Colorado Radiation Data: Massive Data Gaps since Summer 2015

The following “blogpost soundtrack” might help you with interpreting the significance of the data gaps:

Jan. 19, 2016

Since I live in Colorado, I figured that instead of constantly pointing at all the crazy-high radiation upticks and data gaps all over the European radiation monitoring scene these past few months (see dozens of posts in the Nov.-Dec. 2015 & Jan. 2016 period in my Nuclear Blog Posts Archive), perhaps its time to look at the data from a little closer to home…

If this gorgeous state had the monitor density of Germany, Belgium or The Netherlands, there would be well over 1,000 monitors.  Well, 3 it is…     There are only 3 EPA Radnet monitors in all of Colorado:

  • Grand Junction
  • Denver
  • Colorado Springs

On the upside, that makes it possible to share ’em all in 1 blog post.  I picked the second half of July as a starting point so you can see the massive data gap on the Grand Junction record.   The EPA Radnet’s system will not show more than 400 data points per graph, nor does it allow one to set the y-axis details yourself, making this a far more time-consuming and somewhat annoying process even for relatively short periods.

For what it’s worth, here are the data since July 2015:

  • Grand Junction, Colorado: 

A massive DATA GAP that spans all the way from the second week of August 2015 until the first week of January 2016:


A zoom-in on the  data right before  this giant data gap/abyss:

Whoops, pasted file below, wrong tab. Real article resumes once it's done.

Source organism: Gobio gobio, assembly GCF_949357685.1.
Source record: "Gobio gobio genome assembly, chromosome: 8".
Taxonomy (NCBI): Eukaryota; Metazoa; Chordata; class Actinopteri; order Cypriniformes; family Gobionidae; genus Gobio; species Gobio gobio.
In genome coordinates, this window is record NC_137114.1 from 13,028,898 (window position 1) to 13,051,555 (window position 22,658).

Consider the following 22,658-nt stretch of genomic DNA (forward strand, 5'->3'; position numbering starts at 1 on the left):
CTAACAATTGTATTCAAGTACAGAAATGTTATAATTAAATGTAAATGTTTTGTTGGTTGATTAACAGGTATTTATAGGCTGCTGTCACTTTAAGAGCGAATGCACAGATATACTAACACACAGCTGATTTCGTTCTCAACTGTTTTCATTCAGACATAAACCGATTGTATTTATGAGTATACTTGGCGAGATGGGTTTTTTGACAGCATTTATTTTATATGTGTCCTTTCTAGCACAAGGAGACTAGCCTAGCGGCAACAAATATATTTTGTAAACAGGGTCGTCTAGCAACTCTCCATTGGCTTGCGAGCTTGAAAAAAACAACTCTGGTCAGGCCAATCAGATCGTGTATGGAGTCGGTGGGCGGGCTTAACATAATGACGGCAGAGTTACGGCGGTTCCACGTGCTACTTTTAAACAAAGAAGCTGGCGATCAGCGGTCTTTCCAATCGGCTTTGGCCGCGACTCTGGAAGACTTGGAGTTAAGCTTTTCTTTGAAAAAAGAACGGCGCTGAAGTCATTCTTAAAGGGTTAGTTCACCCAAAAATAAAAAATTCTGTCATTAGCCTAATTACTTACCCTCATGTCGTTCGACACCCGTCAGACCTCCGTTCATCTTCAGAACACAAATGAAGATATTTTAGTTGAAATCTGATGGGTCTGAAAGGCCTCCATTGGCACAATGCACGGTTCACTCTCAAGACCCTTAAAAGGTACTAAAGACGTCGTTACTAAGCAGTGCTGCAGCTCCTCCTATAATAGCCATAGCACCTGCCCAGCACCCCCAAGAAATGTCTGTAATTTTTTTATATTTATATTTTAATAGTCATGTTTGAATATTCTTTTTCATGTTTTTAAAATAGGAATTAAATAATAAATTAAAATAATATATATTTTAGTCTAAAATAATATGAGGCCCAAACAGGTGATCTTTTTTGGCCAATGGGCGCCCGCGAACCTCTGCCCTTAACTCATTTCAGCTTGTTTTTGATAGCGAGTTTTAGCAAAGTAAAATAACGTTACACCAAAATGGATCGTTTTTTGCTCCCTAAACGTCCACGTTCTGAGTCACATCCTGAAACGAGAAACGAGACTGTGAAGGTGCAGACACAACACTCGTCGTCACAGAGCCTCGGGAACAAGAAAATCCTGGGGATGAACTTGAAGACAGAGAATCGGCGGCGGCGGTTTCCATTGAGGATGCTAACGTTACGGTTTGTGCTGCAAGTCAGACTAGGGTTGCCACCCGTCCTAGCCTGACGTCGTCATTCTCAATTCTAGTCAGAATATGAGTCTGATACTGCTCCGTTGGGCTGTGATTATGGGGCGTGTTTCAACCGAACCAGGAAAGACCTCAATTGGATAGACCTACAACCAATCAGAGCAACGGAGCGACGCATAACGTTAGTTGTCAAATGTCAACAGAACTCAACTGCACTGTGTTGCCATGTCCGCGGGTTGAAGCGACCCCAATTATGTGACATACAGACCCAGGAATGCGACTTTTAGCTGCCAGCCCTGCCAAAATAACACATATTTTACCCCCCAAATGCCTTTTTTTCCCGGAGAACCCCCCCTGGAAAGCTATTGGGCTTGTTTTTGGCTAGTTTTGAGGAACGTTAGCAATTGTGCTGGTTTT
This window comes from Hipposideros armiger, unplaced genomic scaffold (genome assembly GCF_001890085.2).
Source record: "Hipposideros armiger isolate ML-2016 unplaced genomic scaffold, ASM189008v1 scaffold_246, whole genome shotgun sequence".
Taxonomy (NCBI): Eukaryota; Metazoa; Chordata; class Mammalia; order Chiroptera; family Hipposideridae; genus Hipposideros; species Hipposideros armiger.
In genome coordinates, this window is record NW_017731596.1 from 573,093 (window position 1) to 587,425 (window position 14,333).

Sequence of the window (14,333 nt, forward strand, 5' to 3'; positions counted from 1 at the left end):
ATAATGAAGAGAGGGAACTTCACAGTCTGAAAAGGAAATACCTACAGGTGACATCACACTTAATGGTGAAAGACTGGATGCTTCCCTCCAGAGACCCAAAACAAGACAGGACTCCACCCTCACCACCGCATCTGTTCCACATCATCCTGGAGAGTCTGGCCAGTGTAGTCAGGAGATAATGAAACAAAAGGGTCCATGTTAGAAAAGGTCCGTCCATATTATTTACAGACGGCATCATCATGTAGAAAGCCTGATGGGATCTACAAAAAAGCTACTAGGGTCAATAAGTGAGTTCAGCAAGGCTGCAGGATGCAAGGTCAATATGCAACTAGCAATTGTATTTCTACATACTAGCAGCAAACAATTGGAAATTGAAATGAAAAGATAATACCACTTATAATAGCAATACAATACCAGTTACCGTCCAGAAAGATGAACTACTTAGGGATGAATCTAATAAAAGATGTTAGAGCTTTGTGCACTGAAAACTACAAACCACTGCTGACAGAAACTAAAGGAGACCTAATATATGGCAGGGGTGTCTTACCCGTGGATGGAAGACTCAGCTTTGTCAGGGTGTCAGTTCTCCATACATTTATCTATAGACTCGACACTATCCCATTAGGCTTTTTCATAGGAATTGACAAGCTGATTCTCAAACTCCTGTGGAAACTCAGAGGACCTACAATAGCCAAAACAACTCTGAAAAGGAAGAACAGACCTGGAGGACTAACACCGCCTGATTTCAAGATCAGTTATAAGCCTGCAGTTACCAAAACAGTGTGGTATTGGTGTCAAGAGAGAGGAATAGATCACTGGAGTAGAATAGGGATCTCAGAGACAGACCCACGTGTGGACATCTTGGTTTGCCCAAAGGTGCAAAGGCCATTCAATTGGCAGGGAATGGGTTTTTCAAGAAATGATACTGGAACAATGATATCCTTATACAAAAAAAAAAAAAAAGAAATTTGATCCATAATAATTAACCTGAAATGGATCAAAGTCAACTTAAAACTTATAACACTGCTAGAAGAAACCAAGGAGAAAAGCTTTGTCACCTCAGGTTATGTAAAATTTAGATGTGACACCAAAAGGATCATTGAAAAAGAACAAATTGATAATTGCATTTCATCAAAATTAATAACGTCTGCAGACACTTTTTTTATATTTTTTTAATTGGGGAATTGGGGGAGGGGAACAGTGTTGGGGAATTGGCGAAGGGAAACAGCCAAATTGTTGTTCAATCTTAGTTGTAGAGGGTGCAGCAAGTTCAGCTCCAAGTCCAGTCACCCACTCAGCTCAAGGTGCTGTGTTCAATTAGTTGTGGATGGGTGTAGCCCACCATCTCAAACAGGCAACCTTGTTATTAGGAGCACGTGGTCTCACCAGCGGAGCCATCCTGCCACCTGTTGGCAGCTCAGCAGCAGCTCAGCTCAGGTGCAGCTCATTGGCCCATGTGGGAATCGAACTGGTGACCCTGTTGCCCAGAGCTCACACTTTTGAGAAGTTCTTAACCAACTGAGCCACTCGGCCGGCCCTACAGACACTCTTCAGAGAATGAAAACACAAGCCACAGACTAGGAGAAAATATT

And right after the daya gap:  Note that the levels (y-axis) are elevated compared to the graph above:


  • Denver, Colorado:

A massive data gap also here, which starts about the same time as in Grand Junction, in early August 2015, at the end of this graph:


But it ends significantly sooner.  After 2 data points in the long data gap period, this monitor comes back online in the second half of October, starting out with what looks like the tail end of a major fallout pattern:


A zoom-in on the period right after the data gap, chopped in pieces (per 400 data points, as per EPA let’s-annoy-the-hell-out-of-researchers policy) to show more detail:


Note the height of this spike (compare y-axis) in the second week of November 2015:




And the past 2 weeks:


  • Colorado Springs, Colorado:

Sprinkled with data gaps throughout:








And the past 2 weeks:


Spot anything interesting, please leave a comment.

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A list of other nuclear-related posts can be found in chronological order

in my Nuclear Blog Posts Archive.

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One Response to Colorado Radiation Data: Massive Data Gaps since Summer 2015

  1. Pingback: European Ozone Hole & Iridescent Clouds Coincide with Radiation Data Gaps and Ongoing Disturbances? | Allegedly Apparent Blog

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